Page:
Archive for November 11, 2020

It’s Hammer Time

Posted in FILM with tags , , , , , , , on November 11, 2020 by dcairns

I’ve written, briefly, about THE FATAL MALLET before, but its brand of bucolic mayhem plays differently when you watch all the early Chaplins in order, I promise.

This one is simple, violent and deeply stupid. Mabel has two suitors, both grubby, disreputable and subnormal, which makes no sense at all but that’s the premise. Accept it and see what happens. What happens is what the Chaplin Encyclopedia calls “barnyard antics,” and what I call stupid people hitting each other, Keystone Komedy’s stock-in-trade. The rustic setting turns it into a meditation on the beauties of nature and the terrible things we do in it, like THE THIN RED LINE but with more false moustaches.

Introduced by Mabel to her slovenly beau — Mack Sennett, her real-life perpetual fiancé, unrecognizable in his degenerate disguise — Charlie reacts roughly like a three-year-old, and shoves Mack in the face. Then he get slightly more sophisticated, points offscreen (“Look, a baby wolf”) and leads the unprotesting Mabel away while Mack is staring vacantly into that unseen realm beyond the frame where all the good stuff happens in Robert Bresson films.

What follows is an escalating tit-for-tat routine with little idylls of childish wooing interspersed. Some of these show Chaplin adding fresh expressivity to the Tramp, as he performs dainty tricks for his lady. This is the first film where the Tramp is not drunk. Maybe there’s more can be done with this character than just getting shitfaced and annoying women?

What just happened?

Mabel throws herself into the knockabout with girlish glee — Chaplin in drag could get smacked all over the screen and it was funny because of the costume. Hitting Mabel isn’t automatically funny at all, so the violence has to have an element of the accidental, the ironic, if a kick up a lady’s arse can be ironic. So she only takes a brick to the face when it’s aimed at Mack. And she gives as good as she gets, smacking Charlie unconscious with a single blow.

Suddenly another, even larger Mack turns up, Mack Swain, who it seems is in fact Mabel’s swain. He is handsomely dressed, unlike the two stumblebutt ragamuffins she’s been idling with. Sensing that this supermack is a formidable character, Charlie and Mini-Mack stock up on bricks…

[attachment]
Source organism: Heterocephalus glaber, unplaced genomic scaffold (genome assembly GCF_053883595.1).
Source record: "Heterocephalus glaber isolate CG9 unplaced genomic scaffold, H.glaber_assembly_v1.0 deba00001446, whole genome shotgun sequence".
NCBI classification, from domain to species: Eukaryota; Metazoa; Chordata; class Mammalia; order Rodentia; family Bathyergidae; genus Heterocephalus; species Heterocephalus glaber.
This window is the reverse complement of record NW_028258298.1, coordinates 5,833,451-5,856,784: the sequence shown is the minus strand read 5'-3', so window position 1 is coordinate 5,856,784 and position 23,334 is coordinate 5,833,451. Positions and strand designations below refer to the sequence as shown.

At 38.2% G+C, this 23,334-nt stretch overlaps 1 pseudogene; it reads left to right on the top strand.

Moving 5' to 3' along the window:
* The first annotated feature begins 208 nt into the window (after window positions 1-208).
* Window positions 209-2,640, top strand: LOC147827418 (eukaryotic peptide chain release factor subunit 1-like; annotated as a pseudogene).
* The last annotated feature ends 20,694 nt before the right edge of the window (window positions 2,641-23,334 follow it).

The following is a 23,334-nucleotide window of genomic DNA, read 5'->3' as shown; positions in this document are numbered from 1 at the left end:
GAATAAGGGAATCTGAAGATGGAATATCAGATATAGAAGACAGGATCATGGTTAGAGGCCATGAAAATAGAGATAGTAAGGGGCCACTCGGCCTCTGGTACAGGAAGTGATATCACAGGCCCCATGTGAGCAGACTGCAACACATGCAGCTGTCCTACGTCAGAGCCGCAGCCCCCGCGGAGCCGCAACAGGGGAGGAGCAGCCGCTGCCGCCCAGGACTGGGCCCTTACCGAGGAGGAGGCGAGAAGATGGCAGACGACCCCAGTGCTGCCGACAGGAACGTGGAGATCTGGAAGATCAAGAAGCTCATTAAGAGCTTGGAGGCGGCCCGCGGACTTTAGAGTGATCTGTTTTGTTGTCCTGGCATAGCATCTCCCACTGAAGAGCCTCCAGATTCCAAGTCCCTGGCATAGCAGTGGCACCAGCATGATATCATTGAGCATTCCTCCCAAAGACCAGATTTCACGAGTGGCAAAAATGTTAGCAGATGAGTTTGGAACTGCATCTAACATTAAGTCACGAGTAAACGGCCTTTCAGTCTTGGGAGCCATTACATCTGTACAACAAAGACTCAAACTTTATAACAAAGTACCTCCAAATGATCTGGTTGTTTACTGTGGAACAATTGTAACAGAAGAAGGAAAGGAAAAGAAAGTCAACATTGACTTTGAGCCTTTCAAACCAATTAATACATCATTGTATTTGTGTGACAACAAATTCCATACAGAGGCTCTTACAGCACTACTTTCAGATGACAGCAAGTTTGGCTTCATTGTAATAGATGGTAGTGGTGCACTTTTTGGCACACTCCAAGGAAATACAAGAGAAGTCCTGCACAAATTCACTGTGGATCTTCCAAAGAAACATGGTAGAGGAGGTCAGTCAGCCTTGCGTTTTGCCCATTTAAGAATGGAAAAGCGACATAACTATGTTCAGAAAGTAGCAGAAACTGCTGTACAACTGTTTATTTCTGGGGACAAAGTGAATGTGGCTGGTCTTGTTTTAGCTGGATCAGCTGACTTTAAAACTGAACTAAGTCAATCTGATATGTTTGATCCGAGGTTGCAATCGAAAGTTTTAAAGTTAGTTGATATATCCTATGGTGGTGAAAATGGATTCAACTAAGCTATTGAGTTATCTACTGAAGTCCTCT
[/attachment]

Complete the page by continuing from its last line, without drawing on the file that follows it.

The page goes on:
“This one-reeler proves that hitting people over the head with bricks and mallets can sometimes be made amusing,” said Moving Picture World. I see imitative behaviour problems with a statement like that.

A new gag: heretofore in Keystone skirmishes, violence has always been effective. A blow on the head with a brick WORKS. Swain casts all this comfortable certainty into question: his skull is apparently constructed on cannonball lines, and he is invulnerable to the most savage four-brick conk on the nut. What now?

Again, Chaplin is making use of the David & Goliath paradigm that will serve him so well with Eric Campbell in just a few years. But the David is not a very sympathetic figure here. The rather courtly Swain deserves Mabel’s hand. Charlie deserves a fractured skull.

After a fair bit more brick-hurling, the mallet is discovered. I’m not really sure this qualifies as a dramatic turning point of the Robert McKee-approved school. I’m uncertain a blow from a mallet is any more devastating than a brick to the face, you see. All I can really say for sure is that this film has both. I do, however, like the superstitious awe with which Sennett regards the weapon — a thing almost beyond his comprehension, like the monolith appearing to the apemen in 2001.

Sennett’s very good here. His character has a certain authentic ugliness owing little if anything to the makeup box, and his presence grounds Charlie in a seedy not-quite-reality.

The mallet works! Swain is rendered comatose. But you can’t put the genie back in the bottle. Now that the mallet’s deadly power is unleashed upon the world, it is anyone’s to use. So Charlie brains the other Mack with it. The romantic square becomes a triangle, then a simple line.

Enter Tiny Tarzan, Chaplin’s original kid, Gordon Griffith. Like everyone else in the film, he has the hots for Mabel. I look forward to someone concussing him with a blunt instrument. You think they won’t? OK, they’re more merciful: Charlie simply kicks the sprog out of frame and gets back to flirting with Mabel in a small patch of hay.

Both Macks reawaken but are locked together in a shed. Good cowering from Sennett, textbook rising-to-his-full-height from Swain. They break free, and the ritual Kicking the Co-Stars into Echo Lake Duck Pond finish is enacted, with Sennett finally walking away with Mabel. Well, he is the producer.

Sennett makes a pretty good support for Chaplin. I think he thought he was going to be co-lead. He cameos in a few more shorts, but never played a major role with his protégé again.